14 May 2018
Our good friend Sandye Moores had indicated that she had not seen a Bobolink (Dolichonxy oryzivorus) in a while so we offered to take her to our friend's Century Farm where we knew she would be able to connect with this bird.
It was a beautiful, warm sunny morning with great light and the birds were rejoicing in the conditions as much as we were. Female Bobolinks have not yet returned from South America but the males are busy claiming territory and getting ready for their potential mates to arrive. It is a magical scene to see these ardent suitors fluttering over the grassland uttering their melodic bubbling song.
Sandye was enchanted. We all were enchanted. Nothing can possibly surpass the joy of being surrounded by the beauty and timeless rhythm of the natural world. We were at one with it.
I was at once thrilled with the opportunity that we have at this farm to observe grassland birds in undisturbed meadows, while simultaneously realizing that this is an endangered habitat, with ever more of it being paved over to satisfy the rapacious need of humans for more land for our houses, cities, shopping malls and parking lots. Surely at some point we have to come to our senses and realize that other organisms have a right to their place on earth too, and that we are ultimately sewing the seeds of our own demise.
A pair of Northern Ravens (Corvus corax) have nested for several years on an old silo on an adjacent farm and we saw a raven pursuing an American Crow (Corvus brachyrynchos) which was carrying food. They swooped and twisted, keeping pace with each other, with the crow always managing to stay ahead of the raven, food intact in its bill. Suddenly a second crow arrived on the scene, followed in short order by a third, and now the tables were turned. The three crows set off in pursuit of the raven. We wished that Franc had been with us, for with his skill and photographic equipment, he would have captured this drama. The pictures etched in our mind will have to suffice - and perhaps they are the best pictures of all.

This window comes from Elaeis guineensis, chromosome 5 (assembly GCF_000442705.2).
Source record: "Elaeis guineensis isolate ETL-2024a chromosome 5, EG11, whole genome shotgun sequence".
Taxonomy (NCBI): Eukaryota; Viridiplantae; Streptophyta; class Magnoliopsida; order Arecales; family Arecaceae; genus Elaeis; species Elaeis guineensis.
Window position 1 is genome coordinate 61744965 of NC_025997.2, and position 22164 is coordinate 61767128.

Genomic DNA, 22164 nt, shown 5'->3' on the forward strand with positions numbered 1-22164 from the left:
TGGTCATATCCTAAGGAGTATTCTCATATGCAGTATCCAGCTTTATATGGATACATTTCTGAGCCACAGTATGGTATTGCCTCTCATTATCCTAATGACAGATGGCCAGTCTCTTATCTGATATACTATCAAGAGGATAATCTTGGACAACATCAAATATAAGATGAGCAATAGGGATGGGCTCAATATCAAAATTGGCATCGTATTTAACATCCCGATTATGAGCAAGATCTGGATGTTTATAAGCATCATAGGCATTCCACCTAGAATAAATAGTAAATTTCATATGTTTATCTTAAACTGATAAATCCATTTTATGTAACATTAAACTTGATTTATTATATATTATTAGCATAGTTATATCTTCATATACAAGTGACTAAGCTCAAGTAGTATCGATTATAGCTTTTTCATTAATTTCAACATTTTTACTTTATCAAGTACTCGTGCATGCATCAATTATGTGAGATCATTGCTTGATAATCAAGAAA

Another enchanting denizen of the grassland is the Savannah Sparrow (Passerculus sandwichensis) and there were many of them.
I don't know whether it is fanciful on my part but it seems as though these little birds are far more confiding at the farm than they are elsewhere. They seem quite unconcerned when we approach them at close distance. Perhaps they know that at this enlightened spot humans are their friends.
I feel bound to say that Sandye, there to see Bobolinks, was gobsmacked by everything she saw and displayed her joy in the most visible fashion. It was indeed a pleasure to be out with her.
Our friends have put out their hummingbird and oriole feeders up near the house and this female Ruby-throated Hummingbird (Archilocus colubris) was taking advantage of a free meal.
Sandye and I had a front row seat.
And the Baltimore Orioles (Icterus galbula) were anxious to get to the feeders too.
And what would an old barn on a Century Farm be without a colony of Barn Swallows (Hirundo rustica)?
There are several active nests but on this occasion at least we decided not to peer in on them. Let them go about their business in peace.
As always our thanks go out to our wise and caring friends who permit the birds to prosper and allow birders like us to enjoy them. Beatification is their due!